Big-data generates big traffic, it seems, and that calls for some serious planning on the part of enterprise IT managers.
Big-data. It's popping up in the news more and more frequently, portrayed as the next, ahem, big thing in IT. Ploughing through mountains of data in real-time has been helping companies such as Yahoo, eBay, and Google serve up just the right data for visitors to their sites and now, increasingly, other non-Web-centric companies are embracing the technology, too. Among the bigger names to have described their big-data activities: JPMorgan, Disney, Nokia, and CBS.
How come? Obviously, there's beaucoup data available, thanks to a world chock-full of computers and things controlled and monitored by computers. And, equally important, the cost of collecting and sifting through great amounts of data has been slashed with help from open-source software like Hadoop, which is designed specifically to run superbly on even low-cost commodity processors and disk drives.
What many enterprises are finding out, according to Internet Research Group (IRG), is that big-data leads to big traffic, and that some special planning is required to get big-data's big datasets copied and moved to where they need to be, before and after they're mined for valuable insights.
Granted, IRG's research into big-data's communications needs was funded in part by a company called Infineta Systems, which specializes in WAN optimization (using cacheing and other techniques to squeeze maximum effective bandwidth from long-distance links, that is.) But the reasoning makes sense: In many large enterprises, large collections of mineable data may be dispersed across several different storage systems and even disparate datacenters. Yet to be fully exploited, these datasets need to be conglomerated to more or less central analytics facilities.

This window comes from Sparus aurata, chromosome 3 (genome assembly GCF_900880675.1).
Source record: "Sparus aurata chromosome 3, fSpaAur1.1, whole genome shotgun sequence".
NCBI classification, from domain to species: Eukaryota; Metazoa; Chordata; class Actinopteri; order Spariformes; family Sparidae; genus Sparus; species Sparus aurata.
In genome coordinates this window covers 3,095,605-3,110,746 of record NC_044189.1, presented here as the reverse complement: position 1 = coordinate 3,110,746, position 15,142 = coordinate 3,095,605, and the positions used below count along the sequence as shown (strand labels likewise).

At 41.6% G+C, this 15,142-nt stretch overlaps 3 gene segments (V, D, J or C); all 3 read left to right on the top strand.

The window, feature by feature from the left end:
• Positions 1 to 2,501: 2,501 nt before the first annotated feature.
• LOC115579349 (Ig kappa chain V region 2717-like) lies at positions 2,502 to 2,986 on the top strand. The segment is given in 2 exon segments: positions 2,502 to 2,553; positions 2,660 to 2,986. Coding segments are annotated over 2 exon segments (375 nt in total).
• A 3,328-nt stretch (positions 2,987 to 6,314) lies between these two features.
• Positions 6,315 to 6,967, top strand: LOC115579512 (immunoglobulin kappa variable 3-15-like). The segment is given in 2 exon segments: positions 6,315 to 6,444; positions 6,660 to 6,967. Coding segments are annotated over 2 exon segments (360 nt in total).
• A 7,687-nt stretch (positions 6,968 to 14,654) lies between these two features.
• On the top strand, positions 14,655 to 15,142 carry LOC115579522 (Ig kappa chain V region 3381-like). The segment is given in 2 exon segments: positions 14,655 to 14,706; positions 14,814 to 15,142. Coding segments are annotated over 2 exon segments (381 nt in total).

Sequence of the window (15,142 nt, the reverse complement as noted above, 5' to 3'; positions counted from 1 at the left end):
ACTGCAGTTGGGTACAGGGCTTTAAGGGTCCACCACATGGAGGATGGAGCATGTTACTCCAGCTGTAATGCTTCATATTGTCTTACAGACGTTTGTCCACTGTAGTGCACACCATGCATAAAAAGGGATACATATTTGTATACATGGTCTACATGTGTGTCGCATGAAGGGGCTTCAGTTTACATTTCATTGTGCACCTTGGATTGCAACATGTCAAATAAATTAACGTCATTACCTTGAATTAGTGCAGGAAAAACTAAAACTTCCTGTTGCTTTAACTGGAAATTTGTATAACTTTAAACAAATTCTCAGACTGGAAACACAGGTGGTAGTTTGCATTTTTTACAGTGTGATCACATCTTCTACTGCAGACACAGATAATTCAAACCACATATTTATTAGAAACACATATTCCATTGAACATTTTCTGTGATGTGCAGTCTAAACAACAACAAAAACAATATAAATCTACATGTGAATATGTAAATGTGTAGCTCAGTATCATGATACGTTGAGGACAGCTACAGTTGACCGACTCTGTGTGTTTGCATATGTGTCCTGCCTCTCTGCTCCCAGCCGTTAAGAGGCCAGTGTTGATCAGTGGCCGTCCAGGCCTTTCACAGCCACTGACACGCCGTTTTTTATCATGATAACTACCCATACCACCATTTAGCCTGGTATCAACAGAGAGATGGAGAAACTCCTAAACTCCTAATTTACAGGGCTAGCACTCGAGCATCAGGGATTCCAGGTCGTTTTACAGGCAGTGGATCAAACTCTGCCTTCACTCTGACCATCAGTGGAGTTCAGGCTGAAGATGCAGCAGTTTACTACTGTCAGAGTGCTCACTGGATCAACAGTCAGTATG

In the case of early big-data users, such as Yahoo, data storage and analytics co-exist by design. But in many enterprises, for reasons of history, analytics facilities and big pools of data may end up in quite different locations. And that, IRG says, makes big-data a matter of "both throughput capacity [typically involving large clusters of Hadoop-based processing nodes] and intelligent data movement." The factors that call for consideration include:
- Which datasets are required by jobs queuing up for execution.
- The policies for moving and securing data in transit.
- What resources may be required as jobs execute.
- The allocation of the completed datasets to execution servers.
To get the most from their Hadoop investment, most organizations will eventually want to run hundreds of Hadoop jobs daily, some running for only a few seconds while others may run for hours. The pressure to run more jobs leads to shrinking data movement windows for all jobs. If the data arrival rate slows due to the impact of big traffic (saturated WAN links and increased latency), then job execution slows as well. Fewer jobs can be run, scalability suffers, the utilization rate of the cluster drops, and with it the return on investment.
The solution: Solid and early planning. First, the appropriate people in the enterprise IT department must familiarize themselves with the workings and operating characteristics of software like Hadoop and MapReduce. Building and playing around with a prototype is a particularly good approach. Early on, though, IRG urges IT to consider the movement of data among Hadoop clusters, which may well be isolated from each other by large distances.
What's more, many enterprises are likely to forego investing in their own big-data facilities and will instead turn to one of the various rent-a-Hadoop services that are springing up. But here, too, consideration of WAN transit times, optimization techniques, and strictly limited processing windows is a must.
What's your take on big-data? Has it raised any communications issues in your setup?